New Castle formally OKs pot moratorium
Post Independent Staff
NEW CASTLE — The town council here has given its formal approval to a moratorium on new businesses hoping to grow, cook with or test marijuana products for one year, although the council members agreed to take a new look at the issue in May 2014, according to Town Manager Tom Baker.
The town already has in place permanent bans on medical marijuana outlets, as well as on retail or recreational marijuana shops (nonmedical in nature), although the council signaled it will review the ban on retail shops in May 2014, at the same time as the discussion on the moratorium on the other marijuana-related businesses, Baker said.
The latest pot ordinance, passed on first reading on Aug. 20, is the town’s latest move in dealing with Amendment 64, passed by the state’s voters in last year’s general election, 12 years after the state electorate passed Amendment 20 legalizing the cultivation, possession and use of marijuana for medical purposes.
The new state laws permit anyone over 21 to grow, consume or make edible products out of pot, without the need for a prescription from a doctor, which is required under Amendment 20 and the laws generated by the vote.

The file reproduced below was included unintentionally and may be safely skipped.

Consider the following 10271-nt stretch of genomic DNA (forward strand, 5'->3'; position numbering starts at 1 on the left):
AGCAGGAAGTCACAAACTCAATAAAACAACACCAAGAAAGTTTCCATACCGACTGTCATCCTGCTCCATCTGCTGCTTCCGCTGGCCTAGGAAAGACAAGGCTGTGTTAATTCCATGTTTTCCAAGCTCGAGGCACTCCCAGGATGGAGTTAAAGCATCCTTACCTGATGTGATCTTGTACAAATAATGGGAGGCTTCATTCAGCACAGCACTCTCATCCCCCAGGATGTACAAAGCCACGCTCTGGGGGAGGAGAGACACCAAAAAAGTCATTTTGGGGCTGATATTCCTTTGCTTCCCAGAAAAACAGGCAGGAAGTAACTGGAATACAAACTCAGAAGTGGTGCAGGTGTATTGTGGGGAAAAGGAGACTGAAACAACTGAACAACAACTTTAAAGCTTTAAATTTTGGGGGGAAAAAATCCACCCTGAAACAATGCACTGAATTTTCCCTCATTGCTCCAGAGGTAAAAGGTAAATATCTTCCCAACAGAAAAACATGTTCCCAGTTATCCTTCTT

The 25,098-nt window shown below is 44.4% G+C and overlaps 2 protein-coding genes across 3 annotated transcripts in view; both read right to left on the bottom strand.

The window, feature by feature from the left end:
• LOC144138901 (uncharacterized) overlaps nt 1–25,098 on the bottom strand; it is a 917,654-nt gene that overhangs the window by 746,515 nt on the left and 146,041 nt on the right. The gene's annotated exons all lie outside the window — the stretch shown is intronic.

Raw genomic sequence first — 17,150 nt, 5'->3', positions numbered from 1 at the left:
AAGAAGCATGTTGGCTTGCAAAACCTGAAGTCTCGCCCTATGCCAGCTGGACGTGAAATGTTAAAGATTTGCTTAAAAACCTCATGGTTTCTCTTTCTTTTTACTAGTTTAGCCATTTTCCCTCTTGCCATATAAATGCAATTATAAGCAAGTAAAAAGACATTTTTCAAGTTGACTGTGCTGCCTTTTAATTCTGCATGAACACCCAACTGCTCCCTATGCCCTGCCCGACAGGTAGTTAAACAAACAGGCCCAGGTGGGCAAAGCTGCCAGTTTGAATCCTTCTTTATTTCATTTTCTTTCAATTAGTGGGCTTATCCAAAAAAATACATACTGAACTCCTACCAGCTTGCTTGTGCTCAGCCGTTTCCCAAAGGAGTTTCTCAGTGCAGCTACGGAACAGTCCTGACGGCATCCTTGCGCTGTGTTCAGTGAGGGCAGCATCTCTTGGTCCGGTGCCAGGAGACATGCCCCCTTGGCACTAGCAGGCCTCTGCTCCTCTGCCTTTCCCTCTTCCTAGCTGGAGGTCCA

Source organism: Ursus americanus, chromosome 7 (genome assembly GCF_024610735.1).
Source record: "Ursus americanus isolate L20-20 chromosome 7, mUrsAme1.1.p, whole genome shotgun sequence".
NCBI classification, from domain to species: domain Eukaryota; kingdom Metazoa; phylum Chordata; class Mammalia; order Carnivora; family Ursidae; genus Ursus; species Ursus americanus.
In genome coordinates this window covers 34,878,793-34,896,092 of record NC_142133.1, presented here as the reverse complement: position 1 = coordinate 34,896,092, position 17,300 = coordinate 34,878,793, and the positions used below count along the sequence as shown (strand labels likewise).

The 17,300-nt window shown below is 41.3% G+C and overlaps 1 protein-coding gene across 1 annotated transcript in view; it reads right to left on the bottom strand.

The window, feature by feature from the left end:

The New Castle moratorium will run from the date the ordinance takes effect until Aug. 1, 2014.
“It was made very clear at the meeting that, if they don’t act on the moratorium, one way or another, state law will apply” as of Aug. 1, 2014, Baker stressed. That would mean that, lacking local regulations to govern the cultivation, cooking and testing of pot, those interested in starting such businesses in New Castle could do so by obtaining a state permit.
The ban on retail shops, however, would remain in place after the Aug. 1 date, Baker said.
The vote on the moratorium at the Aug. 20 meeting was 5-1. Councilor Bob Gordon, who has favored keeping the pot shops out of town, was absent from the meeting.
The council members made their decision in spite of the fact that a majority of New Castle voters approved Amendment 64 in last year’s election.
Based on electoral results from the New Castle area — voting precincts 13, 14 and 15 — the amendment won approval by a vote of 1,575-1,181 for a total of 2,756 votes cast on the amendment, or a margin of approximately 25 percent, according to county records.
Garfield County Clerk and Recorder Jean Alberico told the Post Independent in late June that precinct 13 is split between New Castle itself and the Apple Tree mobile home park, and that precincts 14 and 15 contain most of the actual town voters.
If calculated by results from just those two precincts, which produced a total of 2,230 votes on Amendment 64, it was approved by New Castle voters by a tally of 1,255-975, or a margin of approximately 22 percent.
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